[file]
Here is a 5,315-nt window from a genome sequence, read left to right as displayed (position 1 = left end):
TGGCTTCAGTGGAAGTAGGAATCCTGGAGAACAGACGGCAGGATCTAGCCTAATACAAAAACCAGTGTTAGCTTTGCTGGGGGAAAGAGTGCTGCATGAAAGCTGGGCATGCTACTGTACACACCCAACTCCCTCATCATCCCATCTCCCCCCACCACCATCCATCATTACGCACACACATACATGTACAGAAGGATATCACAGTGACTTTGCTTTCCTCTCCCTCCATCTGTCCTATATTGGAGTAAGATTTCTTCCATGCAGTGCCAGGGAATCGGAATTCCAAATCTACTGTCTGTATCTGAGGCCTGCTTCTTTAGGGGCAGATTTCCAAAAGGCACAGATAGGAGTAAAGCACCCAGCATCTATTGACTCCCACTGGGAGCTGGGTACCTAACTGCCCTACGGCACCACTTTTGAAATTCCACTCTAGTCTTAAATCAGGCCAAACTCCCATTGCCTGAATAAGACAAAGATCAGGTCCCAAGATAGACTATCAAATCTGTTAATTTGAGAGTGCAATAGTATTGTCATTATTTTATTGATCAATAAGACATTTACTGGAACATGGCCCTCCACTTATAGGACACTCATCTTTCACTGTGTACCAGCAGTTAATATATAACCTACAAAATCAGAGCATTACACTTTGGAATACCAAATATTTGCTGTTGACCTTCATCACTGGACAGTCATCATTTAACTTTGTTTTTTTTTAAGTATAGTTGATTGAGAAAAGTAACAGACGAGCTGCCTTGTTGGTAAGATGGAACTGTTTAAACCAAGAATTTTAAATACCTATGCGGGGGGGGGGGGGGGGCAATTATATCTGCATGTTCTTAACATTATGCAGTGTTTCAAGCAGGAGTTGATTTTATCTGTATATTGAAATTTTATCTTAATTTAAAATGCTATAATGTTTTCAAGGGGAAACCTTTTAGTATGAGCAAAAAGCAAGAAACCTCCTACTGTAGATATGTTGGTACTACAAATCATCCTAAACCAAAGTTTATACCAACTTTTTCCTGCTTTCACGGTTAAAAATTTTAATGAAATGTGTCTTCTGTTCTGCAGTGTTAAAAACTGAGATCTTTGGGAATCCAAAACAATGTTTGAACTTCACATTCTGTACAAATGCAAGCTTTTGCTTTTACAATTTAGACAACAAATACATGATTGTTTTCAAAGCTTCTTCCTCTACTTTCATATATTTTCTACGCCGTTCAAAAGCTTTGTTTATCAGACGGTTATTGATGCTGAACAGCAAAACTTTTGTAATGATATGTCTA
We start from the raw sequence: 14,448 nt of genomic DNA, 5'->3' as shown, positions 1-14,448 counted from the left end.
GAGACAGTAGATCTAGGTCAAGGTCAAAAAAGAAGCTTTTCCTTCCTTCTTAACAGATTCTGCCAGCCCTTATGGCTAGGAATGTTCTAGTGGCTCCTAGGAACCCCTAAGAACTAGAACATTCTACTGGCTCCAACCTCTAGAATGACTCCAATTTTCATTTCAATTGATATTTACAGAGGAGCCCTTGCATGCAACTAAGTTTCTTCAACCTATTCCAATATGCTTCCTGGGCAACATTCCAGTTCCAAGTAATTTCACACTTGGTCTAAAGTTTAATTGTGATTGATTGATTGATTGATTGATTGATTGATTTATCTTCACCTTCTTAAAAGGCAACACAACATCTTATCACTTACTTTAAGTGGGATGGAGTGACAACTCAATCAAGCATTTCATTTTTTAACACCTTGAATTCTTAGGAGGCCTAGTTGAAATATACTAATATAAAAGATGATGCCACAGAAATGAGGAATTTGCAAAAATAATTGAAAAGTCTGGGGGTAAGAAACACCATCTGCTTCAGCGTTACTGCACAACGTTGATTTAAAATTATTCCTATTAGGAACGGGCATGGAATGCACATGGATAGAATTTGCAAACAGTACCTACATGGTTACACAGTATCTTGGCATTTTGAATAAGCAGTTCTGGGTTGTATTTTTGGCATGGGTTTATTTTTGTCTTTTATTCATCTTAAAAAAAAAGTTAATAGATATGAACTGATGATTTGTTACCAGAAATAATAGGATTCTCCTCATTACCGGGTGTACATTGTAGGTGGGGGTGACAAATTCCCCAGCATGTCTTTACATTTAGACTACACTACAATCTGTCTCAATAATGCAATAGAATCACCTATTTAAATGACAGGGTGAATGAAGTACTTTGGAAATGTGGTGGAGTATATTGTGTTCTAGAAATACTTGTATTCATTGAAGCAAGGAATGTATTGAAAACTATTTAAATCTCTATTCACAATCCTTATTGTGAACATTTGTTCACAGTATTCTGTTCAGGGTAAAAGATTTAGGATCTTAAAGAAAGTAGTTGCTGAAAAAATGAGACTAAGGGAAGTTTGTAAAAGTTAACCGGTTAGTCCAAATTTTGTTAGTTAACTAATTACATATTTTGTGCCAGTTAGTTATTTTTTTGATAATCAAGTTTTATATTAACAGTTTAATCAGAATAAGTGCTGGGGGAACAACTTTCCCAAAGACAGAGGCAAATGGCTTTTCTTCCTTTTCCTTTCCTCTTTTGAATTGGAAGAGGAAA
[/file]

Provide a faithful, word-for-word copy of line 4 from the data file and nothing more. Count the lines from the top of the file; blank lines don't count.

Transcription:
GAGACAGTAGATCTAGGTCAAGGTCAAAAAAGAAGCTTTTCCTTCCTTCTTAACAGATTCTGCCAGCCCTTATGGCTAGGAATGTTCTAGTGGCTCCTAGGAACCCCTAAGAACTAGAACATTCTACTGGCTCCAACCTCTAGAATGACTCCAATTTTCATTTCAATTGATATTTACAGAGGAGCCCTTGCATGCAACTAAGTTTCTTCAACCTATTCCAATATGCTTCCTGGGCAACATTCCAGTTCCAAGTAATTTCACACTTGGTCTAAAGTTTAATTGTGATTGATTGATTGATTGATTGATTGATTGATTTATCTTCACCTTCTTAAAAGGCAACACAACATCTTATCACTTACTTTAAGTGGGATGGAGTGACAACTCAATCAAGCATTTCATTTTTTAACACCTTGAATTCTTAGGAGGCCTAGTTGAAATATACTAATATAAAAGATGATGCCACAGAAATGAGGAATTTGCAAAAATAATTGAAAAGTCTGGGGGTAAGAAACACCATCTGCTTCAGCGTTACTGCACAACGTTGATTTAAAATTATTCCTATTAGGAACGGGCATGGAATGCACATGGATAGAATTTGCAAACAGTACCTACATGGTTACACAGTATCTTGGCATTTTGAATAAGCAGTTCTGGGTTGTATTTTTGGCATGGGTTTATTTTTGTCTTTTATTCATCTTAAAAAAAAAGTTAATAGATATGAACTGATGATTTGTTACCAGAAATAATAGGATTCTCCTCATTACCGGGTGTACATTGTAGGTGGGGGTGACAAATTCCCCAGCATGTCTTTACATTTAGACTACACTACAATCTGTCTCAATAATGCAATAGAATCACCTATTTAAATGACAGGGTGAATGAAGTACTTTGGAAATGTGGTGGAGTATATTGTGTTCTAGAAATACTTGTATTCATTGAAGCAAGGAATGTATTGAAAACTATTTAAATCTCTATTCACAATCCTTATTGTGAACATTTGTTCACAGTATTCTGTTCAGGGTAAAAGATTTAGGATCTTAAAGAAAGTAGTTGCTGAAAAAATGAGACTAAGGGAAGTTTGTAAAAGTTAACCGGTTAGTCCAAATTTTGTTAGTTAACTAATTACATATTTTGTGCCAGTTAGTTATTTTTTTGATAATCAAGTTTTATATTAACAGTTTAATCAGAATAAGTGCTGGGGGAACAACTTTCCCAAAGACAGAGGCAAATGGCTTTTCTTCCTTTTCCTTTCCTCTTTTGAATTGGAAGAGGAAA